Graham White is an economics and business studies teacher in Suffolk.
Ken Cridland is a physics teacher in Lancashire.
‘Anon’ works in ethnic minority achievements, with bilingual pupils within schools.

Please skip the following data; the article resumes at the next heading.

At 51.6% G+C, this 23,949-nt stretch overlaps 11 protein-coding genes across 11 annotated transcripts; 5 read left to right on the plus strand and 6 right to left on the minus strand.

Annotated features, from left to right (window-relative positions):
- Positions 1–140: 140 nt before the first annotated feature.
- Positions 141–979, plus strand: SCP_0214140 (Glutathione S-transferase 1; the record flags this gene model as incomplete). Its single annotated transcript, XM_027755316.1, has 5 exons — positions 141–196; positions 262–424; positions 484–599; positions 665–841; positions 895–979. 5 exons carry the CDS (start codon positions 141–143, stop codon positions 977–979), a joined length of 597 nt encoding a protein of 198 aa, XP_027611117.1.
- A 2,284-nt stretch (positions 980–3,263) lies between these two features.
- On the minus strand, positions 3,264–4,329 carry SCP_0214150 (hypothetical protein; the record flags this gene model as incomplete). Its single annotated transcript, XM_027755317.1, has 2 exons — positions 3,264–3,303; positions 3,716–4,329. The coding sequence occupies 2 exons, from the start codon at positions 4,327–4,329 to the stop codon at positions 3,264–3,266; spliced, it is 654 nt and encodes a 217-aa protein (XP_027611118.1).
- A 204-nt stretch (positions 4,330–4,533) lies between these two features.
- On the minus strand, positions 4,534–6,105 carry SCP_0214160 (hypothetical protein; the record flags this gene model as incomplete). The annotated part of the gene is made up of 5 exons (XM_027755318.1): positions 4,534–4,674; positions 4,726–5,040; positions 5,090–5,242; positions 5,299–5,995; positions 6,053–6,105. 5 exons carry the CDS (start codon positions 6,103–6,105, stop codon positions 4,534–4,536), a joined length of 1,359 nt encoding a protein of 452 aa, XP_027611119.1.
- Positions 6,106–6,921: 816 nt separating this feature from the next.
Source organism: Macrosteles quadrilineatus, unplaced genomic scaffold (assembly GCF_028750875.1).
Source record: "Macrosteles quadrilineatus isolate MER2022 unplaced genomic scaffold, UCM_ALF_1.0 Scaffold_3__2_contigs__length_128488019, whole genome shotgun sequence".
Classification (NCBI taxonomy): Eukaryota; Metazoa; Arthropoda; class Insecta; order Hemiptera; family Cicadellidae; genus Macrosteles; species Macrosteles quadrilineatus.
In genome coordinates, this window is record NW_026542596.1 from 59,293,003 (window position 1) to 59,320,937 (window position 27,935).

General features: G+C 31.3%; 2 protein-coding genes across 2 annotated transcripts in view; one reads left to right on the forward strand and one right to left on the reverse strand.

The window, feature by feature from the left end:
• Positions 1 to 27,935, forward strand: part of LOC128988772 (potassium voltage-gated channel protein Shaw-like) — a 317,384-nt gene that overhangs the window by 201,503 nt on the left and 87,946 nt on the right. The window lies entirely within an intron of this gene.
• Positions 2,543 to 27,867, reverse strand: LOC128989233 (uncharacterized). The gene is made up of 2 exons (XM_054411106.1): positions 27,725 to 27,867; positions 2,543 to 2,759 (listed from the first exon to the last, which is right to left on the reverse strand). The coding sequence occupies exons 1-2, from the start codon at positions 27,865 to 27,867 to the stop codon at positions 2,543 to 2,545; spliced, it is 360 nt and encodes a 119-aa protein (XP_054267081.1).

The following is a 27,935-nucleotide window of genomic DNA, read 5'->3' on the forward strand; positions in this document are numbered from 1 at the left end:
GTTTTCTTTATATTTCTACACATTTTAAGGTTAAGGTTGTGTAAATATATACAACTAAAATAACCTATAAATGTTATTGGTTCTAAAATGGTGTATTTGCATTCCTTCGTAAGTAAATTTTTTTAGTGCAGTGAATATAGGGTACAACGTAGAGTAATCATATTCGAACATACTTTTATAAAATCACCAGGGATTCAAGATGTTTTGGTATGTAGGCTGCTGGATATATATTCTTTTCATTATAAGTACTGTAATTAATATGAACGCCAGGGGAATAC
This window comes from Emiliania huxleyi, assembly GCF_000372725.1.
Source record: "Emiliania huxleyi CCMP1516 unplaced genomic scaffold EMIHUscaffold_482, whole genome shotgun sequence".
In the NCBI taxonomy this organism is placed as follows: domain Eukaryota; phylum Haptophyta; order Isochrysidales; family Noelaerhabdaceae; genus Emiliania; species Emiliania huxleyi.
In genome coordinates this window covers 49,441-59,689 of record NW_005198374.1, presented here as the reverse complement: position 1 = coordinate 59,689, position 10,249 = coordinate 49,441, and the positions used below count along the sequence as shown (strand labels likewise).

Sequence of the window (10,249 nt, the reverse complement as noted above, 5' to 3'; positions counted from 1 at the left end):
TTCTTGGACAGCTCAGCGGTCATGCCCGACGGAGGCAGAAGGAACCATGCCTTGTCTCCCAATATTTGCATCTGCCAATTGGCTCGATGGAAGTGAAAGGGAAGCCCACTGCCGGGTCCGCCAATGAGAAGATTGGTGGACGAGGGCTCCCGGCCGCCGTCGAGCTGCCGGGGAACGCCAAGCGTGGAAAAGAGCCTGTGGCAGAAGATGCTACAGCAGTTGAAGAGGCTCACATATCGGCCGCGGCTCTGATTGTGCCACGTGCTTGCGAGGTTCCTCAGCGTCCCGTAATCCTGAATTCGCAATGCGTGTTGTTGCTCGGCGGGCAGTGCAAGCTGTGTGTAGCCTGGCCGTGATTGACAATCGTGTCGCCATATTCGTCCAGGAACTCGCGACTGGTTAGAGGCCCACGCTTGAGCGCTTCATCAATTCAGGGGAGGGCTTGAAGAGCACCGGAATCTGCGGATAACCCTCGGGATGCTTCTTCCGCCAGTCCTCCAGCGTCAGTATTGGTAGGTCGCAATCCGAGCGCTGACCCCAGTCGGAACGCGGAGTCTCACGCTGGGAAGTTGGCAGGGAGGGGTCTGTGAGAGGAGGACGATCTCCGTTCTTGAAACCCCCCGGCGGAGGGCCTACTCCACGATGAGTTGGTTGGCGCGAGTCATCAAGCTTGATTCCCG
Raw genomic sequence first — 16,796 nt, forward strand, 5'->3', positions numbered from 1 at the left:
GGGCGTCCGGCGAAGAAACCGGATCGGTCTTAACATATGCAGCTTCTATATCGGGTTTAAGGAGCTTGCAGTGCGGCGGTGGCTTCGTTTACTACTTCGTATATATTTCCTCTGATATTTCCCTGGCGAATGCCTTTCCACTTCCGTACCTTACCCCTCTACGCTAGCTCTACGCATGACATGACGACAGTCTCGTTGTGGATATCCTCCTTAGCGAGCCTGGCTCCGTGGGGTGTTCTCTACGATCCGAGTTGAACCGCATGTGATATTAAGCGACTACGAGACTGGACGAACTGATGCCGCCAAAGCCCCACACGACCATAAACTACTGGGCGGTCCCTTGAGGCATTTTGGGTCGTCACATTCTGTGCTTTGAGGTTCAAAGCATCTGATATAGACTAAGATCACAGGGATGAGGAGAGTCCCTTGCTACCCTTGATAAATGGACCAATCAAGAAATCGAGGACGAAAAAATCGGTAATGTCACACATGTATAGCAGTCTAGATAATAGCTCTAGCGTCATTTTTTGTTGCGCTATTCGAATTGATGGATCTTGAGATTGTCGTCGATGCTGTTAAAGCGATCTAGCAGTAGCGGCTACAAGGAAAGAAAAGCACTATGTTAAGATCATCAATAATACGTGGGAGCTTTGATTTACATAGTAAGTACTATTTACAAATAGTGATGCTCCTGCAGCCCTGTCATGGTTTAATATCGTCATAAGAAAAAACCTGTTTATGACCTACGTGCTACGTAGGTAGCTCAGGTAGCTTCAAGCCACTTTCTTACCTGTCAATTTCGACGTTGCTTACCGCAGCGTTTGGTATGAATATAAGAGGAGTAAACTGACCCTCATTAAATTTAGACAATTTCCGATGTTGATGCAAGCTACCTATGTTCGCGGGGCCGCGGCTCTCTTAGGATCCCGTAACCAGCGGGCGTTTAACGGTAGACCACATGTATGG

Ivan Wels is a retired head of an art and design faculty in a secondary school in Nottinghamshire. Let's talk about what you want to happen. How would a school function, what would teaching be like, if the education system was genuinely reformed? Blue-sky thinking, as they say in Micahel Gove's office. IW: I would have self-regulation, which, in a funny way, would happen because you're already regulated by kids being there, and you're committed to the kids. And it should be a cooperative thing between the professionals there. SK: Shouldn't kids have a say as well? IW: I think that's part of it. SK: I think in an awful lot of this: we just ignore the children. And I think children are actually full of creative ideas about what would be good for them. Even in primary schools, you can have really good school councils that come up with good ideas. I just think we should treat children as part of society and they should be involved. My grandchildren know perfectly well what they want and they can be responsible. Anon: You can see that with international new arrivals. If you ask them how they felt when they first started at school, what assisted them, what they found difficult, what barriers they felt they were, the ideas that they put forward can assist you in your own work, in improving things in the future. And they might come to you with things that you would never think of as that important. Similarly with school councils, when you ask them how they would improve the conditions of the school, they're full of ideas. IW: In Nottinghamshire - to their credit - they started a thing called 'Pupil Voice', which we were completely in favour of. I thought it was a brilliant idea, and it was open-ended as well, which is very important because you get school councils now but they're just closed things. The head picks a body that meets once a term or something, and discusses not very much, or its remit is so small that it's not really worth anything to the kids and they don't bother turning up, or don't volunteer for it. So it has to be something real. One of the things - and I was opposed to this, shamefully- was [pupils being involved in]] taking on new teachers. I was interviewed by these kids who had been, not primed beforehand, but they'd been encouraged to formulate these questions, that they then asked me. It was absolutely amazing. The intelligence they came out with. Not self-seeking stuff; it was proper 'what makes a good school?' type of thing. So it can be done, not in a tokenistic way. So definitely, pupil voice is good. It's just that people hijack that pupil voice, and then use it against the teachers. KC: And it can actually be quite useful in an individual classroom to start talking to kids and saying, 'What do you think about the way the lesson's conducted? Did we get the amount of group work right? Should we have had more discussion as a class? Is anybody dominating the discussion?' Then they'll say, 'Yes, you!' You have to be brave to do it but it can be quite illuminating. IW: I think the thing there is if you can get the kids talking amongst themselves and formulating it themselves. I think it's better than you standing up at the front because - I'm talking about teenagers, because I've only taught teenagers – quite often you get, 'This is crap, it's boring.' Whereas when you get them amongst themselves without the sense of fear or competition, they can formulate really sensible stuff. I think it's absolutely crucial to try and get that, but you do need a climate of no fear - that's the thing. In schools now, it's fear driving everything. SK: In an ideal world, I think children should kind of contract in. I do think if children were asked to – well, maybe not for ... well no, even for English and Maths, because they'd want to do English and Maths; they'd understand how important it was - if you got the children and said, 'You can do all these subjects but we want you to sign on the dotted line; and if you sign, we expect you to come along to do your work and behave.' I just think the children would actually take that responsibility. Might take a bit of prodding, but they want to learn. Anon: Thinking of things as regards my role, ethnic minority achievement, I've been a specialist teacher of EAL [English as an additional language] for years and years, but we've always got insecure funding. We have three years here, two years there. We've got very dedicated staff but there's constantly insecurity. I would want more security, but also fully funded central services that can actually support schools develop; help to develop staff within those schools, support these children. Not just new arrivals but advanced, bilingual learners; kids who were born and brought up here in the UK. To be able to have some consistency; to be able to fully develop things, working with schools, without having a great big axe hanging over your head. Thinking about the people that I've known over the years in different authorities and different services, you just see, year on year, services dwindle and dwindle so that there are some areas now with just one and a half or two people. And once you lost that expertise, although there's very good practice in different schools, you haven't got that body that's going to be able to assist in developing new staff and so on. IW: Something which is absolutely crucial, in an ideal system: small classes. I think it's been so long since we've had small classes. Small classes bring incredible benefits. Then of course, you need enthusiastic professionals to go with it. And really, it's a pretty much fail safe guarantee. Not too small, mind you, because I don't think little groups of six necessarily help, depending what the subject is and so on, but you need a certain momentum. At the same time, classes of 30, 35 or even higher are not going to be very creative. GW: I think, from my perspective, if things didn't change, then it would be an awful lot better. There are clear improvements we can make in the education system, but going about it by cutting services and privatising are entirely wrong ways of doing it. KC: We've got a problem here. We oppose the changes, but then you sound as though you're supporting the status quo. Even the local management of schools was flawed. First of all, you'd start building up huge [financial] reserves, which was silly. Generation after generation of children were losing out as schools built up reserves. Then, if the school is over- or under-staffed, instead of being able to shuffle teachers round to where they were needed, you've got to sack them in one place. The Times Educational Supplement and everybody else makes money out of adverts and they re-advertise somewhere else. So the system, if you start looking at it, is crazy. Can you each give an example of something that has worked, an example of 'good practice', and what you'd need for that to happen consistently in the future? KC: I would like to have lessons long enough to do some practical work in. Quite often we get constrained to the literacy hour, or whatever, when before they used to put two lessons together so you'd have at least an hour and a quarter. With the getting out and putting away, you're just constraining what you can do in the middle. I used to like kids finding out for themselves a lot. Having to put an aim and an objective up before you started the lesson makes that quite difficult. You aren't allowed to discover things. But actually having time to talk to kids, sometimes they're just interested in you as a person, and having that trust to develop the relationship with the class so that they learn something about you and you learn something about them, then you're dealing with each other as people, not just a lesson from the internet you've downloaded. I teach science, but teaching is an art. It's about human beings and the way they relate to each other. So what kind of experiment could you have conducted with more time? KC: If you're doing work on circuit boards, they all need getting out, they all need checking at the end when you're putting away. If it's not just going to be something that you say, 'Right, build this circuit, get these readings, take them down, and come back,' [you need to] give people chance to make some mistakes, and you [need] a small-enough group so that you can go round and say, 'Well, why do you think that's not working?' Especially if there's a team teaching and you've got other people in the room to help, then you're learning together, instead of a set-up scenario in which you hope one or two people are going to learn something from. Once you're having those individual discussions, you can see where they're coming from. Once you've been teaching for a while, you can spot people's blocks, you can spot what's stopping people moving onto the next stage, why physics for them is an impossible subject, and take them on to the next stage. That's one of the great rewarding things, isn't it? When you spot 'oh, that's what a short circuit is', 'that's why the battery has to be there, yeah', 'that's why my circuit never works'... the eureka moments. Anon: I think, to be able to stretch sessions. If you've got something that, ordinarily, you'd only have an hour to do but you know you need an hour and a half - if you've got the flexibility to be able to do that without having somebody tapping on their watch. Certainly with pupils that I work with, anything that is as practical as possible, where you've got real objects, real artefacts and you've got a visual image of it to draw from later. SK: I'm a linguist and you're constrained in lessons by the amount of language that you can actually teach somebody in a short space of time. With fairly basic language, my aim is always to get active, enjoyable lessons. I get them to sing stupid songs, and I sing stupid songs, and they love it actually, even quite big children. It teaches very effectively, because by rhyming you learn to make the correct intonation and everything else. But the one I can remember working really well was when we were doing food and I got them to prepare scenes in cafés. Not only did we just do it in one lesson, we actually got dressed up, we got the video camera and we recorded it. They felt so proud. That's at one end. The other thing that I'm very proud of is having done exchanges for quite a long time. We have a school in Berlin that we do exchanges with and we've got our kids to go and do work experience in Year 10 in Berlin. They stay with families and it's absolutely fantastic. That's what you really want. You want the real experience. What I'd really like to do is to be able to take children to a foreign city, with a scenario that they have to carry out, and leave them with a mobile phone and say, 'Okay, phone me if you've got a problem, but this is what you've got to do.' Because, really, they've got to manage and I think that's what really it's about. GW: The lessons that have worked for me: we've looked at the political and economic justifications for [government's] policy, and from an international perspective as well. It's been the students doing the research and then reaching their own conclusions, but from different political perspectives. And they know what my political views are, of course. IW: Two things I can think of. One is with less-able, off-the-wall kids. I used to get a lot of satisfaction out of being able to swing them round. KC: Physically? IW: Quite often small groups; quite often Year Nine or Year Ten. Small groups of about ten of them. Ten off-the-wall kids with issues outside, winning them round. I can think of one where I always used to start off from a limited base. I'd tell them they've got to do something really prescribed, but then I'd always open it out. One of them was about a face. This is a face, make it look solid, that sort of thing; then move onto to camouflage the face, so it's only by looking at it that you see it's a face. Give them a few materials and so on. I think the end product is really, really important. They believe it then. And all the time they had this self-doubt; they didn't think they could do it: 'I'm crap, I'm crap' and all of that. Then they come round, and if one or two of them said, 'Can my mum come in and look at the work?' - quite often single-parent families - I'd think, 'Wow, this kid, possibly for the first time in their lives, thinks: God, I am worth something, I can do something.' The other thing is a residential thing. The things you can do on residentials are sort of open-ended. We had a residential centre in the middle of Derbyshire and we used to take sixth formers there for a week and, again, start them mucking around. But what you have to do is have something which they can take back which represents the area. They start off with very limited sort of things, but then one or two of them chance their arm. I like that. Then they sort of go off in different directions. There was one trip in particular when one [student] started to do gigantic cows as murals over this residential centre, and then other people trying to outdo that with bringing in stuff, bits of guttering and things like that, and making things out of it on their own. It reached such a pitch that, on the last day, they were just working, working, working. They had a bit of a meal, they didn't want to go out, they worked through the night. I went to bed about two o'clock and came down about half past seven and there they were, still working away. It can be in so many ways, in any subject; it just takes off. And that's where pupil voice comes in, because they are incredibly creative in themselves. You hear it over and over again – they surprise you with their creativity. Small kids surprise you with their creativity. It's giving them enough tools, enough materials and enough time to just do that, and they use it really productively, to the nth degree. SK: We've all talked about the same sort of things, haven’t we? About expanding people's horizons, opening up the avenues for the children themselves to use their brains and to feel satisfaction. KC: It's interesting, this, because if you listen to some of the people behind the academies movement, their own self-view is that they're entrepreneurial and new ideas will pop up. We're all fuddy-duddies and stuck in our ways. New ways of achieving things will appear, like in private enterprise, where they find a cheaper way of producing a television set or something, and that becomes the new way of producing. But actually, when you look at how they're going to measure the success, how they're going to measure the output, once you've said that children move on to this level at a certain time, this will be the output. Then the managers of the school start saying, 'In order to achieve the targets that we've been set, this will have to be done like this, because this is the only possible way.' And it also means we're playing safe, because they've told us to do it this way. If we don't quite succeed, at least we've done it as we're being told to do it. So effectively, everybody's playing safe, and so you're not entrepreneurial. There's almost a contradiction built into their system. And there's no evidence from the academies at the moment that they are entrepreneurial. Anon: Certainly in my field, there are different practices around, but in my area we've always felt that children - no matter what their level of their new language, English, is - they should be learning from peers who are English speakers within the classroom. They can be using their first language when they want to and when they need to, but they're not segregated or withdrawn into separate classes or separate units. They're actually working within a mainstream class with peers who can support them and model good English. Does this affect the sets they are placed in also? Anon: For children who are reasonably new to English, quite often we find children are placed in a lower set, even though, cognitively, they should be in a much higher set. And actually, they would learn more English by being in a higher set. The work is matching what they're able to do. The argument is often, 'Well, there's more support in that set, and the work's simpler, therefore that child will be able to access it easier.' That's not the best thing for them, but you do find that, not only in secondary but in primary as well, where, if children are grouped according to so-called ability, they might be grouped in a group with children with SEN (special education needs), because there is extra support in there and that's something that's obviously in the best interest of the child. IW: When I first started teaching, a long time ago, it was all mixed-ability teaching. It sounds illogical, but I think most people who went through that phase could see it as really good, because there was more of a mutuality; an acceptance of kids as individuals, rather than being cogs in a wheel. You'd get some kids who were sort of behind, and there would be more of a cooperative effect, of helping people out, or the weaker kids looking at other people and using them as role models. Whereas now, it's dog-eat-dog and everyone's sort of closed off from that interaction. Well, I would say that because art and design courses can lend themselves to that, but I can imagine that languages possibly don't. KC: On the other hand, in a subject like physics, it could be quite difficult at some stage to deal with issues that you wanted to teach unless people were already equipped in some way, linguistically and mathematically, and with a certain background of knowledge. If you were to talk about work and energy and concepts like momentum, and then give them mathematical formula, which are described algebraically, you would have lost lots of children very quickly. In a comprehensive school, where I teach, in one of the groups the other summer - this is physics as a separate subject - [out of] 29 kids, one got a B, seven got an A, and 21 got an A*. That was a setted class - the work we were doing would have just not been understandable to some other children in that school. So it's very difficult for me to imagine how I could put a mixed-ability group and get those same 21 kids to get A*s in physics. It was quite amazing to me at the time, but we obviously were able to do things because they were a very bright group. SK: I'd have the same problem [in languages]. IW: I think it depends on what level and what subject. If you take away the penalties from this equation, you can have professionals doing it in the way that they think is best without excluding other kids. That's the important thing. I certainly think lower down the school, secondary school, you don't necessarily have to set. I think we've got to be careful here, because I think it's streaming I'm on about. I'm totally opposed to streaming: that kids at a certain level will be doing this in all subjects. Some kids are good in some subjects, others are good in others. SK: I would say in languages, you'd start off with mixed ability, because they can all cope to a certain extent. But like physics, it's linear. And unless you've got a grasp of the basics, you can't then go on. And it's very frustrating for children who are either being pulled too far ahead and can't cope or, equally, if they are at the other end and they are sitting around repeating the same old things for the others to catch up. So it's really very difficult. I've never managed it more than about two years, maybe three years if you were lucky. Otherwise we've always had to set. But set, not stream, and people don't necessarily understand the difference. Children who come in and they're bilingual, or even without much English, can actually be brilliant at doing another foreign language, so they're not necessarily held back in doing foreign language at all. You can do quite a lot of things. But to put all kids in a stream for everything, I just think it's dreadful, and I think wherever possible, the social benefits of mixing children together are really important. In the other interviews we've done, teachers were concerned that the reforms will encourage a kind of hierarchy of schools in an area, with one school that's good and another isn't so good competing for pupils. Do you worry that is happening? SK: That only works in big towns where there is more than one school. In most places, there's probably only one school for the kids to go to anyway. Isn't that true? GW: I don't know. In Suffolk, all the upper schools are saying, if the [planned] free school gets set up, we're going to lose pupils, because the parents don't want to send their children to those 'urban jungles.' I wouldn't describe my school as an urban jungle, but it's more urban than what they want. The most well-to-do parents will end up, I suspect, taking their children out of a non-academy school and putting them into a free school, which will make the non-academy school say we have to become an academy to compete. SK: I honestly don't agree with that. We have an academy that, at the moment, is completely under-subscribed. The people who have taken it over think they're going to turn it into some sort of grammar school, but actually it's in a large, ex-GLC [Greater London Council] overspill council estate, and they are suddenly having to cope with the fact that there are 40% children with special educational needs that they know nothing about. And they're not succeeding at the moment. So just because they become academies doesn't mean they're actually going to be any better. And if the academy fails, it will either close down, or it will be bought out by a chain, and what you will end up with is chains of academies, I think, privately owned, with absolutely no accountability to the local people whatsoever. KC: I'm going to go a bit off the wall here in terms of the ideal world that we're looking for. If you want to be free and independent and get rid of regulations, then think of the Bradford & Bingley, the Alliance & Leicester and the Abbey National. They wanted to be free of building society regulations and off they went. They thought if only they could be free of regulations, then they could be independent banks, providing lots of new services for their customers, who were their members before that. And now every single one of them has become a bit player in somebody else's game and is run from abroad by a Spanish bank called Santander. And this could be the fate of many academies. The mistake they all made was that they forgot their principles. You've got to decide what your principles are first, and stick to the principles, and then you're on a firm foundation. So I think in education, we've got to decide what the principles are, and I think we've discussed them round this table. They include things like democracy, and the rights of children. They don't include education being a commodity. And then you build on those foundations. IW: That's a good note to end on.